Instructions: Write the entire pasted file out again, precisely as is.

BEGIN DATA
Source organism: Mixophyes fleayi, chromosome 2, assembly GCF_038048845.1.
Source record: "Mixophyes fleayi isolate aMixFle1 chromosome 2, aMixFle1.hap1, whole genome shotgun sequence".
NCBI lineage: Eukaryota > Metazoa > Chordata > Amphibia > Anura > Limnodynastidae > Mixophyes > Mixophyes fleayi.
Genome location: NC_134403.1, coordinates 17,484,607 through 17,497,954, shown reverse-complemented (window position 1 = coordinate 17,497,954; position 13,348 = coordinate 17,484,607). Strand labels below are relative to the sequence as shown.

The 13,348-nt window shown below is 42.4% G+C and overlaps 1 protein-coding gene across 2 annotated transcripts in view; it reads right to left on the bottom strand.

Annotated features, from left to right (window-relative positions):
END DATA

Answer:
Source organism: Mixophyes fleayi, chromosome 2, assembly GCF_038048845.1.
Source record: "Mixophyes fleayi isolate aMixFle1 chromosome 2, aMixFle1.hap1, whole genome shotgun sequence".
NCBI lineage: Eukaryota > Metazoa > Chordata > Amphibia > Anura > Limnodynastidae > Mixophyes > Mixophyes fleayi.
Genome location: NC_134403.1, coordinates 17,484,607 through 17,497,954, shown reverse-complemented (window position 1 = coordinate 17,497,954; position 13,348 = coordinate 17,484,607). Strand labels below are relative to the sequence as shown.

The 13,348-nt window shown below is 42.4% G+C and overlaps 1 protein-coding gene across 2 annotated transcripts in view; it reads right to left on the bottom strand.

Annotated features, from left to right (window-relative positions):